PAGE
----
At that time the town of Dundee remained comparatively in a torpid or chrysalis state. It has now, like a great dragon-fly or heather-bill, risen from the streamlet and spread its gilded wings aloft and wide; and in its new-felt powers and aspirations, contemplates bridging over an arm of the sea or tunnelling it underneath. In the case of this proposed rainbow bridge — extending about three miles in length, and rising in the central passage two vessels to more than 100 feet above high-water mark — it seems to me that it is the grandeur and difficulty more than the utility or wisdom of the enterprise that fascinates the movers of the scheme. It will meet with serious opposition from all the harbours higher up the Firth and river. It will cost an enormous sum. Its erection — like the tunnel of the Thames — is an experimental novelty, highly liable to serious accident, of total or partial destruction, increasing the cost to double or triple the proposed sum: while from the rapid tide-flow (it is said as much as six miles per hour), the high altitude, and the wind storm-throat which it spans, the result may be entire failure. Even though a success were attained, from the great and rising resort of shipping to Dundee, the probability is that some vessel drifting from her anchors in a gale of wind, or from the carelessness of a drunken crew and strong tideway, would run foul of, and carry away the Bridge. Even in your paper, containing high-flown description of the practicability and utility of the proposed Bridge, you make mention of a Bridge in Germany in course of erection being carried away by an unmanageable vessel, with forty men killed and ten wounded. A similar case of the destruction of a high Bridge occurred at Shields about a year ago, and at Montrose a vessel had to be sunk to prevent it destroying the Chain Bridge there. Should this proposed bridge ever be erected, it would require a guard of strong piles a little east of it, if not on both sides. These barriers to the rapid tide-flow would be certain to cause excavation and deep water below the Bridge, rendering it less stable, while sand banks would rise at some distance upward and downward from the Bridge, which might greatly interfere with the access of ships to Dundee. It might even cause a rising of the bar at the mouth of Tay Firth by promoting a mudding up of the Firth itself, causing diminished scour. After the probable effect of diminishing the scour, raising the bar at the mouth of the Tay, and of blocking up Dundee Harbour by a sand bank a little below the Bridge, the great objections to attempting to erect a Bridge at Dundee is its enormous and even unknown cost, and that the position is not the most advantageous for Dundee. A Bridge at Newburgh, where the river is quiet and comparatively narrow, would be easily and safely erected. It would afford a short and cheap line for the great North Road, from the crossings of the Firth of Forth to Dundee; a near and cheap access to the cold and lime fields of Fife, also to the manufacturing establishments in Fife; to Leslie, Dunfermline, Glasgow, &c.; and place Dundee on the Great East Railway of Scotland. A bridge at Newburgh could be erected at about a third of the proposed cost of the Dundee Bridge, and the distance required of new rail over the flat Carse would only be from two to three miles. Here no injury could be done to Dundee port, and the risk of accident the least possible.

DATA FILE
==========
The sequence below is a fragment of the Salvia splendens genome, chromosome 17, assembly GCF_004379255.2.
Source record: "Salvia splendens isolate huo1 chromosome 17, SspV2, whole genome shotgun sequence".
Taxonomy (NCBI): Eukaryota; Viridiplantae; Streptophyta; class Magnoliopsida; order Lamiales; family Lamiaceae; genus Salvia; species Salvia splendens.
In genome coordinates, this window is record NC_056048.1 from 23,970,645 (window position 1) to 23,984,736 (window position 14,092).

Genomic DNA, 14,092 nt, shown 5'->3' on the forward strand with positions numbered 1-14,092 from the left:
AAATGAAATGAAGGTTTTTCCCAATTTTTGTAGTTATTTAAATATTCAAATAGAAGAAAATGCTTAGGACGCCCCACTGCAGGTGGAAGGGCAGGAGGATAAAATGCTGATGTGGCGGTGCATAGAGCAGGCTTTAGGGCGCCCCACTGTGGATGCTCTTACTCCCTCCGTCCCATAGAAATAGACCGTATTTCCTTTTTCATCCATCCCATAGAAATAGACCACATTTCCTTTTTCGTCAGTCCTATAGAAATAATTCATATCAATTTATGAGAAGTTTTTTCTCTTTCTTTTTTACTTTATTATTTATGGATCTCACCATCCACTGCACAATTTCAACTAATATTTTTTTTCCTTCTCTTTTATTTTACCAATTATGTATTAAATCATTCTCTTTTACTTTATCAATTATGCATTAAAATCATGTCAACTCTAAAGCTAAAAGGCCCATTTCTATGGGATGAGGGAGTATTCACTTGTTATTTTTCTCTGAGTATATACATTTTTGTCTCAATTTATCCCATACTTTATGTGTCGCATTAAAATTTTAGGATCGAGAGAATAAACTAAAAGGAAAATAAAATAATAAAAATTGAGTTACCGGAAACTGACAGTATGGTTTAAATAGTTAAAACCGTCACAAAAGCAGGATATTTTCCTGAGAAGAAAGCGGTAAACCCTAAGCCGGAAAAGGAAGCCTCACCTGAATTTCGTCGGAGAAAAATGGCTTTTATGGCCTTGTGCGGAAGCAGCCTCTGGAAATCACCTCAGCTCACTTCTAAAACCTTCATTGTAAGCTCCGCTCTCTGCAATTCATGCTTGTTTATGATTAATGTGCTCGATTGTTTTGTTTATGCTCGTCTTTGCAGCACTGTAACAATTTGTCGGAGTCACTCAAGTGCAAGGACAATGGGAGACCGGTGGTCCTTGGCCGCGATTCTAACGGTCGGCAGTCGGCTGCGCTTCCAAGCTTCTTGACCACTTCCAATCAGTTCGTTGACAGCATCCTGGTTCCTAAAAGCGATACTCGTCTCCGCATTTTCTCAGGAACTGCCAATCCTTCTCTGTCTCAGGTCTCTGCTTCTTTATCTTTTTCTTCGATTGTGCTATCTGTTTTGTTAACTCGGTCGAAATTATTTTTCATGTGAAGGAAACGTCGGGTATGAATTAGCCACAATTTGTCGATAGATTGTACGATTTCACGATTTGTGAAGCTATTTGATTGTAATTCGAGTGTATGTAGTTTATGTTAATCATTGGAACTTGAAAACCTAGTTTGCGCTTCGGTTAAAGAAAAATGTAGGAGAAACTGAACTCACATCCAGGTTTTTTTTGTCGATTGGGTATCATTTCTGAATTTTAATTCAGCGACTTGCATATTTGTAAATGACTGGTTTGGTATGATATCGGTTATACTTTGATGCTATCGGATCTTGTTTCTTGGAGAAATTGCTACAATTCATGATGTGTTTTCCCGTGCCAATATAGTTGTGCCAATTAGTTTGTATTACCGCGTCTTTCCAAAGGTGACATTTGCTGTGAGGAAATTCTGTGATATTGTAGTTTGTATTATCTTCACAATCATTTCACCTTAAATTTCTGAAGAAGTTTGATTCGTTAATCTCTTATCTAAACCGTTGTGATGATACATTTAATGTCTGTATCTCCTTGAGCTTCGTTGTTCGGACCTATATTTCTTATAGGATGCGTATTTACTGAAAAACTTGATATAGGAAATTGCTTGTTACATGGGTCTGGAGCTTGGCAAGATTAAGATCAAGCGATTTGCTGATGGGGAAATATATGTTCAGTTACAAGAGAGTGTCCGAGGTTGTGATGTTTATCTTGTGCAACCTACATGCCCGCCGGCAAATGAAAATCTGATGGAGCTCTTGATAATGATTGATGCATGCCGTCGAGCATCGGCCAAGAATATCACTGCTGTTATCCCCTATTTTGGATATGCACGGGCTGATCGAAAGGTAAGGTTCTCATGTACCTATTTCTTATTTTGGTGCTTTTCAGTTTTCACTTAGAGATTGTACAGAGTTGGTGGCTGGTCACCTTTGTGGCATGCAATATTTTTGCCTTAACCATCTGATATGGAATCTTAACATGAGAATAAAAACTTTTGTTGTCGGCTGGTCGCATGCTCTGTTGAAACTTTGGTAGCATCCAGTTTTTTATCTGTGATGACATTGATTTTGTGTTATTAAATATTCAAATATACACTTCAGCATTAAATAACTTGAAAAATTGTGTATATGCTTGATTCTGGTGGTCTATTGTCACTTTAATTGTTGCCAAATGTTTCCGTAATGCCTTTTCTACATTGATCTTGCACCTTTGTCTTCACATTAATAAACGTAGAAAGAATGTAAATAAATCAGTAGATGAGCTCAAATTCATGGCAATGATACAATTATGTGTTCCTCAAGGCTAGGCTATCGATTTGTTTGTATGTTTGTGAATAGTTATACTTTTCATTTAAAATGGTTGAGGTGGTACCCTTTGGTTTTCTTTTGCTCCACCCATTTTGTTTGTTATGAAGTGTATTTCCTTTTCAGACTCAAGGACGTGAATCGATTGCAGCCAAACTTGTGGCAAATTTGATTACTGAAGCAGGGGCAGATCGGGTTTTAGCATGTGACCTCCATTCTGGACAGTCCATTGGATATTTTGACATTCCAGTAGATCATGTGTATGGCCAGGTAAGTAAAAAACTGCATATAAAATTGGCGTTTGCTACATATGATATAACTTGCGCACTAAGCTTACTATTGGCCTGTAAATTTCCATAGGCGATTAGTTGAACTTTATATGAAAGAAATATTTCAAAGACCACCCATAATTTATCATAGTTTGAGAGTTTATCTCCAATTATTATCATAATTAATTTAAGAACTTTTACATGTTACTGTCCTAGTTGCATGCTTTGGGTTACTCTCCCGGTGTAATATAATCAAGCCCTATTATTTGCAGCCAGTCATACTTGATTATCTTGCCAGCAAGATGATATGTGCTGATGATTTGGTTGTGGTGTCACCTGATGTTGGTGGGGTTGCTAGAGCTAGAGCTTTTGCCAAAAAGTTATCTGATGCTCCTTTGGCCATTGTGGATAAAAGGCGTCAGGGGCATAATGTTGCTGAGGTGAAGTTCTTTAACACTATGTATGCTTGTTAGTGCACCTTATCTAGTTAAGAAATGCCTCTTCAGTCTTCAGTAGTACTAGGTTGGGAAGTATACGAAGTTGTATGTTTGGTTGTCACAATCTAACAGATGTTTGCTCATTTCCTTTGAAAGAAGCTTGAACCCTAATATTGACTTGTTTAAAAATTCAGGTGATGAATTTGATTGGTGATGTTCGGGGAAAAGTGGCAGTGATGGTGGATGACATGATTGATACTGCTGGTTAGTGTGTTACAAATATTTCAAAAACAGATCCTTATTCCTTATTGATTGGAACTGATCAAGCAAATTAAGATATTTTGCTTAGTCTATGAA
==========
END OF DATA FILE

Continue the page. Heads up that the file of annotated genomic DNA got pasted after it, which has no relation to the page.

Here I may mention a selfish motive, which may put Dundee a little out of conceit of the proposed Dundee Bridge. It would afford a premium of £20,000 yearly in favour of the transfer of Dundee trade and industry to Newport, thus diminishing the value of Dundee property.